A slice of research paradise – One Tree Island, Great Barrier Reef
Last month I had the good fortune to head up north to conduct research at the One Tree Island Field Research station (University of Sydney) with my good friend and colleague, A/Prof. Ashley Ward and his doctoral students (Liss and Mia) This is my third visit to the station in almost as many years and I must admit, One Tree is one of my favourite places in the world.
To borrow some text from the OTI site listed above:
“One Tree Island is a coral cay of about 4 hectares, situated at the seaward (southeast) end of its reef which is 5.5 long and up to 3.5 km in size. The reef is an excellent example the rich development characteristic of the southern part of the Great Barrier Reef. It lies in the centre of the Capricorn Group of the Great Barrier Reef, about 20 km east of Heron Island and about 100 km off the Queensland coast (Gladstone).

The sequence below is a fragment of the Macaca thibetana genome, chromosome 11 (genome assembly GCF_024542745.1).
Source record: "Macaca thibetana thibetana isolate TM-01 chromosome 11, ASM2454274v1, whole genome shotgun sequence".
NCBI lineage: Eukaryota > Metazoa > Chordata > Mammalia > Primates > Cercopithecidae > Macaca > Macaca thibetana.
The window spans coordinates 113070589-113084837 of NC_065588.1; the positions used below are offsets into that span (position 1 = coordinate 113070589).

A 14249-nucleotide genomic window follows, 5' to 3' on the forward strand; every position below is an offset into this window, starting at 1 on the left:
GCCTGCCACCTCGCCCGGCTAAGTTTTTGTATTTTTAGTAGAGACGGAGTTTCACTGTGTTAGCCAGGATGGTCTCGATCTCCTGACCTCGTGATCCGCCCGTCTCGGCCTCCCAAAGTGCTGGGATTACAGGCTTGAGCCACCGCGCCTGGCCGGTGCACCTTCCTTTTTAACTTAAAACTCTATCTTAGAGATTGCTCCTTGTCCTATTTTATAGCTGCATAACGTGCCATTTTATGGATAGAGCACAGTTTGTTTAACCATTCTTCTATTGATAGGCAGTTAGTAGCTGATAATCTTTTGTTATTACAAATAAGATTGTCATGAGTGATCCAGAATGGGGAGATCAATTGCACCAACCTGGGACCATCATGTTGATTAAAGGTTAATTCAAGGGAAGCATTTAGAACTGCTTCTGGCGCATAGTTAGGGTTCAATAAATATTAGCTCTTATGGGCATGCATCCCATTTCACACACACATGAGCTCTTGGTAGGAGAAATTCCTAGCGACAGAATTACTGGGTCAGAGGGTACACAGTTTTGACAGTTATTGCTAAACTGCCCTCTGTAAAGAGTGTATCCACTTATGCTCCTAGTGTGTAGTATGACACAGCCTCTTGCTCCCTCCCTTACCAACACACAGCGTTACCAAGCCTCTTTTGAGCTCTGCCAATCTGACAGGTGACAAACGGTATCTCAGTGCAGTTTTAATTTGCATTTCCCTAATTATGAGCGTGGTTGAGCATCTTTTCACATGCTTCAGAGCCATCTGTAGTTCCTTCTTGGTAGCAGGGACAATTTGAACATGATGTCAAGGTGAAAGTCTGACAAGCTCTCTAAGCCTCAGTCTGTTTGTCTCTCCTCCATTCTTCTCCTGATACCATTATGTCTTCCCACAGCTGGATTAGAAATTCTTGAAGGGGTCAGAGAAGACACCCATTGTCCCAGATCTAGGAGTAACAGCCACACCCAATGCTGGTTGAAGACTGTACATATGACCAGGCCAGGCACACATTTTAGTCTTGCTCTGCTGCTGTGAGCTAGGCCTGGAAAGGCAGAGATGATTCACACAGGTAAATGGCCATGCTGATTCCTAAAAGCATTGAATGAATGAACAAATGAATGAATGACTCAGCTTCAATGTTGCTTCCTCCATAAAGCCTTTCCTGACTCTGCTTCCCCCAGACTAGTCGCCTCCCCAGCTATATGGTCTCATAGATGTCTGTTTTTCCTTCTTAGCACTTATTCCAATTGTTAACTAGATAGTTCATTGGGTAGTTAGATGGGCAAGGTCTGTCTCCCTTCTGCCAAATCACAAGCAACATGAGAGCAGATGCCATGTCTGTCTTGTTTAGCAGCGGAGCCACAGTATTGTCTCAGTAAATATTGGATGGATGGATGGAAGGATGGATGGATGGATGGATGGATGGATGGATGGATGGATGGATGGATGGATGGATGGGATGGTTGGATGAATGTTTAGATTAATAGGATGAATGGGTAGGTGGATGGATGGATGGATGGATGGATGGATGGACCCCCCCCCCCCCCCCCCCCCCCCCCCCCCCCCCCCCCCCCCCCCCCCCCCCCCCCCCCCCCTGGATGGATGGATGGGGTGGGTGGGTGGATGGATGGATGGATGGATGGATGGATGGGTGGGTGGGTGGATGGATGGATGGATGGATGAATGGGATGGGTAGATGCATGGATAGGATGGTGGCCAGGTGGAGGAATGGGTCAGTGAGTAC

The island remains near pristine with limited human influence. It is a rookery for six species of terns and home to northern hemisphere waders. The lagoon, easily accessible from the Research Station, is totally enclosed. It has a rich patch reef system with a wide range of geomorphological and ecological zones. The dominant SE wave and wind energy causes pronounced differentiation between the windward and leeward sides of the reef.”
What this description fails to highlight is just how beautiful and unique this location is. I regularly observed a diverse range of GBR fauna including various species of sea turtle, sharks, cephalopods and innumerable (almost) other fishes and invertebrates.
A few highlights of this trip are shown in video links below.